Apr 27, 2010

The Worst That Horse-y Fiction Has to Offer - Riding Lessons by Sara Gruen

In honor of Sara Gruen giving a lecture tonight in Syracuse, I decided to finally write up my book review of her debut novel, Riding Lessons.  I warn anyone who loved Like Water for Elephants to just probably stop reading now and just know that I positively hated this book.

Seriously.  I have heard that Like Water for Elephants is a good book.  Even my mother loved it, which says a lot actually if you knew my mother.  The thing is that I couldn't be bothered to pick it up and find out for myself.  And all because Riding Lessons is such a painful, excruciating mess of a book to get through.  I get really worked up about this book and its follow-up because when I came across it in the bookstore, I was SO EXCITED!  I love to discover new horsey-themed books.  And I can overlook a lot of flaws just to get my dose of horse fiction.

Not in this case.  There are so many cliches!  Annemarie Zimmer is the next great Olympic rider whose dreams are shattered when her beloved horse falls, killing himself and injuring her severely.  Of course she never rides again.  The story picks up decades later when she returns home to the family farm -- her husband divorcing her, her petulant daughter hating her....CAN I JUST SAY THAT I UNDERSTAND WHY?!  She is quite possibly the least sympathetic character even written.  She is stupid, selfish and has poor judgment.  In general, I just had no interest in knowing anything more about her and I frankly couldn't care less about what little plot development there was.  It was a case of her not being capable of taking care of the farm, not being able to care for her daughter, rescuing a horse that....wait for it....turns out to be the brother of her beloved horse who got killed, and it goes on and on in that vein, if you can believe it.  The dialogue is terrible, the characters are unsympathetic and you couldn't pack in more cliches if you tried.  Of course, the requisite happy ending is tacked on, but by the time you get there you're just honestly shocked that you didn't quit reading.  The only thing I can say in my defense is:  horses.  Otherwise I would not have gotten through the material.  And that really isn't a good enough excuse.  All the writing concerning horses is unrealistic and just annoying.  Not even worth reading for a dose of horsiness.

Busy Mom from Ohio, a commenter on Amazon, sums up my feelings perfectly:
"...I would be really upset if I had bought this book ... it was a painful novel to read and I just finished it an hour ago. I cannot express my shock that Gruen, who wrote one of the best novels I've read in some time wrote this book.

But this book is a big disappointment. If you love to read about horses and all that, you will be disappointed. This book is about a train wreck of a woman named Annemarie. Annemarie is one of the worst characters ever in the literature world as she is selfish, self-centered, self-pitying and rude. She comes home because she lost her job and her husband wanted to divorce her and plus, she wanted to help her parents since her father was diagnosed with ASL. She ends up driving the family's business into the ground, alienates her daughter even more and instead of resolving her differences with her father who was dying, she just hides in the stables and moan about how hard her life was ever since her accident. This is perhaps the weakest character I have ever come across and I do not say this lightly. She has a horrible meltdown throughout this book and it was very painful to read (I skimmed through a lot of it). Frankly, she comes across as a very spoiled, very privileged selfish brat.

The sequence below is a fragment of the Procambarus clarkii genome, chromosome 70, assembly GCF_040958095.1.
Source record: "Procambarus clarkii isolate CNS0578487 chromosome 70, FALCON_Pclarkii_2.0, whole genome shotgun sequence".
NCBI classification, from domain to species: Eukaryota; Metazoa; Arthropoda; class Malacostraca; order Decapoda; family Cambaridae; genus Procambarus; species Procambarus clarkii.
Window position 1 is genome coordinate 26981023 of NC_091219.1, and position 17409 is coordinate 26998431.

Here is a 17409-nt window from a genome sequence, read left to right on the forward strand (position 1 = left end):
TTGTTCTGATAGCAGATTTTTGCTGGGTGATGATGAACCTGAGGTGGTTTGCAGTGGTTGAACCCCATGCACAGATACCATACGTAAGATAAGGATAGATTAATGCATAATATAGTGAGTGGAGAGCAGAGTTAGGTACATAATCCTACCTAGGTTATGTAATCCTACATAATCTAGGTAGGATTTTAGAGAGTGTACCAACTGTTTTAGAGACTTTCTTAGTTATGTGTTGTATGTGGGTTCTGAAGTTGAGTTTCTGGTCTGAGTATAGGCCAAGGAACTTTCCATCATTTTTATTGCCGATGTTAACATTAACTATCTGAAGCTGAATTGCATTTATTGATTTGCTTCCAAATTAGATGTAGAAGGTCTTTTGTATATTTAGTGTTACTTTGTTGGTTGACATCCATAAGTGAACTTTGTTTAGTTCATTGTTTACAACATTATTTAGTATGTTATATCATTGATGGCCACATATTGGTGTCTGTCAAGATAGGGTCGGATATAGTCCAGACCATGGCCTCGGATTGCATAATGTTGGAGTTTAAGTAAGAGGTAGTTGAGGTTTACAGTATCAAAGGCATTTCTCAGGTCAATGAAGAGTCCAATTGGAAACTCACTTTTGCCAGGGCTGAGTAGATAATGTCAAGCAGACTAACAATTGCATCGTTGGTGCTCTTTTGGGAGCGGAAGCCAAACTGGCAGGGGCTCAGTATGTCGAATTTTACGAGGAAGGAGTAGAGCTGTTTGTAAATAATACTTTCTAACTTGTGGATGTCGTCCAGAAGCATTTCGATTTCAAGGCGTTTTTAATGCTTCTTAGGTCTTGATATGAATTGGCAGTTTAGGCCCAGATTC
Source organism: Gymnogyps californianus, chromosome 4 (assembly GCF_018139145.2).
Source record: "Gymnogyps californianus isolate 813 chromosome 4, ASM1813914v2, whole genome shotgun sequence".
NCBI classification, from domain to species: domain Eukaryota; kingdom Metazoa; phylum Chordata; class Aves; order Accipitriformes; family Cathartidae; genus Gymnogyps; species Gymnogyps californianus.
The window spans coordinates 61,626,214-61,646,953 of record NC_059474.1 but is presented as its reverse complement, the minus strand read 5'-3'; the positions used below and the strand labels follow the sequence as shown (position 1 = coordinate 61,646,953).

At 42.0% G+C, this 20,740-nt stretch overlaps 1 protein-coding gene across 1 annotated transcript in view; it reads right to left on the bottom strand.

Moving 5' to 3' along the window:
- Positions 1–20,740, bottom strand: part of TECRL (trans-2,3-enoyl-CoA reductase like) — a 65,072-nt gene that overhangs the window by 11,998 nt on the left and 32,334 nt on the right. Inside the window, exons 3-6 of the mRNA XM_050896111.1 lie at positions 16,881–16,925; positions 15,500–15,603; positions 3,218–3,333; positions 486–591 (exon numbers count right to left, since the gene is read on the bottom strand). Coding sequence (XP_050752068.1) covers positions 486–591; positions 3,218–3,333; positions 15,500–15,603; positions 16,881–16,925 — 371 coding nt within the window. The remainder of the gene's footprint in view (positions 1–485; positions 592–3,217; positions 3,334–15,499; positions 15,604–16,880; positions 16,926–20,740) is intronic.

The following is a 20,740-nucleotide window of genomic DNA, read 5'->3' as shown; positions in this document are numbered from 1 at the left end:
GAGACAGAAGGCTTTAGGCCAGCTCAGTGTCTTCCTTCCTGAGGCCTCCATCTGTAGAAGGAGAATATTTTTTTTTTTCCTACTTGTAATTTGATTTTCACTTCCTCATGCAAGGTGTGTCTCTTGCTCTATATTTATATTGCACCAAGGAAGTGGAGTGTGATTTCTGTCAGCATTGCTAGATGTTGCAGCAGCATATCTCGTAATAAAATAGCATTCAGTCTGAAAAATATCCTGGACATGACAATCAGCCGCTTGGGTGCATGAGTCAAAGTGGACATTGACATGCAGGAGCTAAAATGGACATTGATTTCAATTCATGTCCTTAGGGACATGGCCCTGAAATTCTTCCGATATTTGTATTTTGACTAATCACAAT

Needless to say that this book is a major disappointment and even though it predictably ends well, the ending doesn't salvage a sour taste that this book has left me with."

And don't even get me started on the sequel.  Maybe tomorrow.

Edited to add:  Here's a really specific example of how the writing concerning horses is completely unrealistic.  On page 43-44, when she arrives back to her family home, checking out the horse business she's supposed to be taking over, the French classical dressage trainer is teaching a student and his horse.  He has a double bridle on, but is clearly (based on his difficulty executing the movements asked of him) not an educated grand prix horse.  But even if he were, it is ridiculous to think any random horse capable of doing what is described next, no matter if freaking Nuno Olivera were on board, "The man and horse are moving in sybaritic union now, floating effortlessly through one maneuver after another: a full canter pirouette followed by a canter half pass with lead change, and then impossibly - brilliantly - a capriole.  The horse leaps into the air and hangs there, seemingly suspended.  At the apex of his flight, his hind legs shoot out behind him."

I'm not even going to try to explain why that passage is utter poppycock.  Any competent rider knows exactly what I'm talking about.  Which makes me really question why this book exists...if her audience were horselovers, then what the hell is she doing writing about a capriole on page 44?  Yeah, like that'll establish credibility.  And if this is for just random people and the horse stuff is just peripheral, then why bother even having all the horsiness?  It just lures people like me in and bugs the shit out of us.

1 comment:

Marilou said...

Luckily, I read Water for Elephants first - it's so much better than Riding Lessons, which, I agree, sucks. It's like they were written by different authors. I definitely recommend reading it.